Leadership Unit 3x

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Transcript Leadership Unit 3x

“. . . sawu bona.
Literally it means ‘I see you.’
. . . you might reply by saying
sikhona,
which translates into English as ‘I am here.’
The order of the exchange is significant.
It means that until you see me I do not exist;
when you do see me, you bring me into existence.
. . . [this] s part of what is called ubuntu, . . .
‘a person is a person because of other people.’ ”
Servanthood: Leadership for the Third Millennium
By Bennett J. Sims
What Are Ethics?
• Ethics are NOT morals
• They are an outgrowth of morality
• Ethics are actions based on concepts
of right and wrong
“A Leader Has High Ethics: Building Trust
with Your Followers”
Sheila Murray Bethel
Ineffective vs. Unethical
Leadership
• BAD leadership can be ineffective or
unethical or both (Kellerman)
– Ineffective
• Incompetent
• Rigid
• Intemperate
– Unethical
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Callous
Corrupt
Insular
Evil
Ethical Dilemmas
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Les Misérables
The Argumentative Indian
Satyagraha
Billy Budd
Miss Evers’ Boys
Values Approaches to
Leading Ethically
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The Utilitarian Approach
The Rights Approach
The Fairness or Justice Approach
The Common Good Approach
The Virtue Approach
—Velasquez, Andre, Shanks, Meyer, and Meyer
“Thinking Ethically: A Framework for Moral Decision Making”
Utilitarian Approach
• Jeremy Bentham, John Stuart Mill,
19th century
• Ethical actions are those that provide
the greatest balance of good over evil;
an action is morally right if and only if
it produces at least as much good
(utility) for all people affected by the
action as any alternative action the
person could do instead.
Rights Approach
• John Locke, Immanuel Kant, 18th
century
• People possess absolute rights, and
actions which violate these rights
are unethical; e.g., it is a violation of
human dignity to use people in ways
they do not freely choose.
• Other rights—to truth, to privacy, not
to be injured, to what is agreed
Fairness or Justice Approach
• Aristotle
• “equals should be treated equally
and unequals unequally.”
—Aristotle
• “each getting what he or she is due.”
—Cambridge Dictionary of Philosophy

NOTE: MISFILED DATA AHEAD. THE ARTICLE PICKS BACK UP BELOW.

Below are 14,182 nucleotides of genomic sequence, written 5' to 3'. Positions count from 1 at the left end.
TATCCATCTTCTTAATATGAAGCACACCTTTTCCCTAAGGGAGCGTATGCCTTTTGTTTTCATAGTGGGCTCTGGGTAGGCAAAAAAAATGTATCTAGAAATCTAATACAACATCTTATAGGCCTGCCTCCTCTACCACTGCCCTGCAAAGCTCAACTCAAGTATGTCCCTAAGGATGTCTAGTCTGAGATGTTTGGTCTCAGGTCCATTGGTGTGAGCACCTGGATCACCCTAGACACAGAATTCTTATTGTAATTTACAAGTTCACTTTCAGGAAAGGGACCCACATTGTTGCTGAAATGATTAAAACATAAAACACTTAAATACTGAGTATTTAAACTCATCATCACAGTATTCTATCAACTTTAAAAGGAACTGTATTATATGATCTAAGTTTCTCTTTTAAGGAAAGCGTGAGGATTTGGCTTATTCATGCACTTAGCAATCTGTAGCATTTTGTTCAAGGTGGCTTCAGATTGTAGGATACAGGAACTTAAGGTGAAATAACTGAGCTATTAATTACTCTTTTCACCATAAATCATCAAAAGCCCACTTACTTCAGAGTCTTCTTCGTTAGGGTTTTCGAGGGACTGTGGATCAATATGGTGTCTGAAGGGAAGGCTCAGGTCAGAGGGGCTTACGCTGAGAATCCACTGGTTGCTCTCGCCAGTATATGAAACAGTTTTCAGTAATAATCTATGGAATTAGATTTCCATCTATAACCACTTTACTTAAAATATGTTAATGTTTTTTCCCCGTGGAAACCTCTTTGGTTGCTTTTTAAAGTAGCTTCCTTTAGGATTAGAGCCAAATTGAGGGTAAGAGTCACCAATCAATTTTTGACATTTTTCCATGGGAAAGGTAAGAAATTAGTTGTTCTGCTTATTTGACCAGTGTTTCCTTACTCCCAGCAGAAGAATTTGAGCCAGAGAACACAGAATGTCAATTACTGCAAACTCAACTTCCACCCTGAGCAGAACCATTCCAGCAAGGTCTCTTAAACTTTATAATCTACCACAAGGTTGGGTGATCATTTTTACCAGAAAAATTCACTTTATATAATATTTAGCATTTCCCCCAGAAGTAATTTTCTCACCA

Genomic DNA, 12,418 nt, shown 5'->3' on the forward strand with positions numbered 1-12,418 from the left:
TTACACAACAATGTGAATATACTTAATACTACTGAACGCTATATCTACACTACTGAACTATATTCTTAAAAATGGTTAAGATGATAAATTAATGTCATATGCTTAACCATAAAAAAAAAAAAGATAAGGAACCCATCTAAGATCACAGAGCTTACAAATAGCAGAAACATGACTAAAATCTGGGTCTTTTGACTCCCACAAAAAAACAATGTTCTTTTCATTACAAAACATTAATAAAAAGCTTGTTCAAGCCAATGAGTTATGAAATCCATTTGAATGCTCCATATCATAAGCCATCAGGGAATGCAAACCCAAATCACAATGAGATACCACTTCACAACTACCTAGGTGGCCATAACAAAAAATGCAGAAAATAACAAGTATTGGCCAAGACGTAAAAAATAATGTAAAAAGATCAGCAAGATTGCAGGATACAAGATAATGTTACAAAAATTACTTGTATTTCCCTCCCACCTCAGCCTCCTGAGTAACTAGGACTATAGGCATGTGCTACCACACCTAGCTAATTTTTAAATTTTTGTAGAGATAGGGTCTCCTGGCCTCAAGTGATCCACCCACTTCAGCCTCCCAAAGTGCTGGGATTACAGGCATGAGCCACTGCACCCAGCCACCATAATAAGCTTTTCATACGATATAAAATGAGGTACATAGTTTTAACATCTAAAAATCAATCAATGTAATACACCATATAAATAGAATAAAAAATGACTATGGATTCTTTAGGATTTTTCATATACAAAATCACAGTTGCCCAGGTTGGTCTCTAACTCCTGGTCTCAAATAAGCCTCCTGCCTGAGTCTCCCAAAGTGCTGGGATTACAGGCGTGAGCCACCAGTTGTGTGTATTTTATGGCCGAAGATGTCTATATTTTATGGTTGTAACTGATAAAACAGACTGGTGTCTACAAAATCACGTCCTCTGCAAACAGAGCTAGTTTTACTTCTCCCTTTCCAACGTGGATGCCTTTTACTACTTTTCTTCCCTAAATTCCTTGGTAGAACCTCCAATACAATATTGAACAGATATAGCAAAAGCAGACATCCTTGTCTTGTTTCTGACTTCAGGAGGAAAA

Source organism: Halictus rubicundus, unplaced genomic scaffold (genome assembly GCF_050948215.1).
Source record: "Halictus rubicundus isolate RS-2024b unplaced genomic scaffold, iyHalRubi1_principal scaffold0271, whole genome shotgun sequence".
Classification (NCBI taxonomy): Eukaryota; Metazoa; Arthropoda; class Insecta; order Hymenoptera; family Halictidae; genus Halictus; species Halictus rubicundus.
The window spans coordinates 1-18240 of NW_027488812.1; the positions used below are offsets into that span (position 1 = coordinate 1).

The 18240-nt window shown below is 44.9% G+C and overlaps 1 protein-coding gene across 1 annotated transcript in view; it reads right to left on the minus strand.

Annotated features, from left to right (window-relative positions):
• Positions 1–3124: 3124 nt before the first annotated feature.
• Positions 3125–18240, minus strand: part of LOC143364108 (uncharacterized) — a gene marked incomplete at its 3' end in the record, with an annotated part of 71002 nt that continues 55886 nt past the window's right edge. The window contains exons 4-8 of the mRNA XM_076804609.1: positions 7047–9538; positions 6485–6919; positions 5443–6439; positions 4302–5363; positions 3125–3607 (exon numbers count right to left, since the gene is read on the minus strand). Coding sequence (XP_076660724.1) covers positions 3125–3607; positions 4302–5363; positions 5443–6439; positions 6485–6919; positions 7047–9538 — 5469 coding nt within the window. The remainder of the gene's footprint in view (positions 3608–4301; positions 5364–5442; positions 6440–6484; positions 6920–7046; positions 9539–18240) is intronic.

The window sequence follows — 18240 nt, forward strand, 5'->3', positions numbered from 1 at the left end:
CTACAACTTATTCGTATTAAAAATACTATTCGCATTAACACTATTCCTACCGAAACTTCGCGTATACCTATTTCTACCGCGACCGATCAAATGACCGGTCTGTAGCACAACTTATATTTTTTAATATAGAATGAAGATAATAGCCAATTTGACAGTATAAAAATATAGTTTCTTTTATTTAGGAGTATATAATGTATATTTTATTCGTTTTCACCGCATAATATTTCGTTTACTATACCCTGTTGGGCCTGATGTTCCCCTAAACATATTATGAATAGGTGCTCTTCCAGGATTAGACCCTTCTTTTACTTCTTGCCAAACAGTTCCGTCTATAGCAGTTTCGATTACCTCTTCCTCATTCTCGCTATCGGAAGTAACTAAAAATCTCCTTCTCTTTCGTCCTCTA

Common Good Approach
• Plato, Aristotle, Cicero
• Common good “refers to those
arrangements that promote the full
flourishing of everyone in the
community.”
—Cambridge Dictionary of Philosophy
Virtue Approach
• Aristotle, Plato, and Aquinas
(Renaissance)
• Assumes there are certain ideals toward
which we should strive, which provide for
the full development of our humanity.
• Classical virtues: courage, wisdom,
temperance, justice (and piety for
Aristotle)
• Renaissance virtues: reason, and Aquinas
adds theological virtues—faith, hope,
charity
Determining the
Ethical Course?
The authors of the article suggest asking ourselves
five questions when considering what action will be
the ethical course, and thus consider all five
approaches:
1. Which alternative leads to the best overall
consequences?
2. What rights are involved and which alternative
best respects those rights?
3. Which alternative does not show favoritism or
discrimination?
4. Which alternative advances the common good?
5. Which alternative develops moral virtues?
Universal Human Values
Finding an Ethical Common Ground
—R. Kidder
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Love
Truthfulness
Fairness
Freedom
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Unity
Tolerance
Responsibility
Respect for Life
Check the time!
• If 20–30 minutes remain, go on to
“Whom to Choose.”
Whom to Choose?
The 25 patients include:
• A baby
• The baby’s parents
• The baby’s
grandparents
• 2 toddlers, ages 2 and
3, one with Down’s
Syndrome
• 5 school-age children,
ages 5, 6, 8, 11, and 14
• A single mother of two
• 2 thirty-something
couples
• A teacher
• 2 of the medical
office employees
• 3 recent retirees
• The couple
who own the
convenience
store/gas station